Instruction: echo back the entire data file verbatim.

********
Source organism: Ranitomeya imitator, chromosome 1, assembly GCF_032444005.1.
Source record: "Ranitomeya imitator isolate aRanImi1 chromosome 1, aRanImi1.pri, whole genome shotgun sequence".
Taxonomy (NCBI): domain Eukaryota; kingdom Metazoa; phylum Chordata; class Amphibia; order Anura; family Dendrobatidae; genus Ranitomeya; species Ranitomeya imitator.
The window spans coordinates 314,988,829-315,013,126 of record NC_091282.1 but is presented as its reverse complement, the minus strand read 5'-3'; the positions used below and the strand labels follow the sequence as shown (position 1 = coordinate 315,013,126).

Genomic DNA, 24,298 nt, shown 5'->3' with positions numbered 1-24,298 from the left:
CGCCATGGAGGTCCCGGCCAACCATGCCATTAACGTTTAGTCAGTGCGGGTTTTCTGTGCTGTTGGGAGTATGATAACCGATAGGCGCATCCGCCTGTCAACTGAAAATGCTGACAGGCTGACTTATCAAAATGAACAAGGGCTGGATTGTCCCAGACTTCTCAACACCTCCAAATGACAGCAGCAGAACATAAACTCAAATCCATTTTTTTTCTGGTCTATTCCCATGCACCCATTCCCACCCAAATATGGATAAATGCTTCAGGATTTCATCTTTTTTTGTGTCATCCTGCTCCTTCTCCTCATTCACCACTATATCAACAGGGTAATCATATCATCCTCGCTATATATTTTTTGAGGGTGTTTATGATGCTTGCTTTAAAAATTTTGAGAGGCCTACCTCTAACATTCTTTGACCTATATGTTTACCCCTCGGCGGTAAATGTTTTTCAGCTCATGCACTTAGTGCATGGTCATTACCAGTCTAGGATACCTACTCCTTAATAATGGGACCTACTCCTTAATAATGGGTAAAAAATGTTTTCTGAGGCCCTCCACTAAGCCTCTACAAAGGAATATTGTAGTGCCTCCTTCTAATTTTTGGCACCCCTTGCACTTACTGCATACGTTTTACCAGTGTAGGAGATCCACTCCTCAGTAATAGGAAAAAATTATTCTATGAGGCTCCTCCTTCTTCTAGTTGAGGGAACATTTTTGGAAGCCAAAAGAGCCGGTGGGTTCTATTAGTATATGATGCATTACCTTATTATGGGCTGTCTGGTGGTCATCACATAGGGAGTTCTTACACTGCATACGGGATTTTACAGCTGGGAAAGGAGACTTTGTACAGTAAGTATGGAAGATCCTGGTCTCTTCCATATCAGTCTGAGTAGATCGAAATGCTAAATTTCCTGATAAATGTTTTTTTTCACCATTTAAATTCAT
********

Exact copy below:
Source organism: Ranitomeya imitator, chromosome 1, assembly GCF_032444005.1.
Source record: "Ranitomeya imitator isolate aRanImi1 chromosome 1, aRanImi1.pri, whole genome shotgun sequence".
Taxonomy (NCBI): domain Eukaryota; kingdom Metazoa; phylum Chordata; class Amphibia; order Anura; family Dendrobatidae; genus Ranitomeya; species Ranitomeya imitator.
The window spans coordinates 314,988,829-315,013,126 of record NC_091282.1 but is presented as its reverse complement, the minus strand read 5'-3'; the positions used below and the strand labels follow the sequence as shown (position 1 = coordinate 315,013,126).

Genomic DNA, 24,298 nt, shown 5'->3' with positions numbered 1-24,298 from the left:
CGCCATGGAGGTCCCGGCCAACCATGCCATTAACGTTTAGTCAGTGCGGGTTTTCTGTGCTGTTGGGAGTATGATAACCGATAGGCGCATCCGCCTGTCAACTGAAAATGCTGACAGGCTGACTTATCAAAATGAACAAGGGCTGGATTGTCCCAGACTTCTCAACACCTCCAAATGACAGCAGCAGAACATAAACTCAAATCCATTTTTTTTCTGGTCTATTCCCATGCACCCATTCCCACCCAAATATGGATAAATGCTTCAGGATTTCATCTTTTTTTGTGTCATCCTGCTCCTTCTCCTCATTCACCACTATATCAACAGGGTAATCATATCATCCTCGCTATATATTTTTTGAGGGTGTTTATGATGCTTGCTTTAAAAATTTTGAGAGGCCTACCTCTAACATTCTTTGACCTATATGTTTACCCCTCGGCGGTAAATGTTTTTCAGCTCATGCACTTAGTGCATGGTCATTACCAGTCTAGGATACCTACTCCTTAATAATGGGACCTACTCCTTAATAATGGGTAAAAAATGTTTTCTGAGGCCCTCCACTAAGCCTCTACAAAGGAATATTGTAGTGCCTCCTTCTAATTTTTGGCACCCCTTGCACTTACTGCATACGTTTTACCAGTGTAGGAGATCCACTCCTCAGTAATAGGAAAAAATTATTCTATGAGGCTCCTCCTTCTTCTAGTTGAGGGAACATTTTTGGAAGCCAAAAGAGCCGGTGGGTTCTATTAGTATATGATGCATTACCTTATTATGGGCTGTCTGGTGGTCATCACATAGGGAGTTCTTACACTGCATACGGGATTTTACAGCTGGGAAAGGAGACTTTGTACAGTAAGTATGGAAGATCCTGGTCTCTTCCATATCAGTCTGAGTAGATCGAAATGCTAAATTTCCTGATAAATGTTTTTTTTCACCATTTAAATTCAT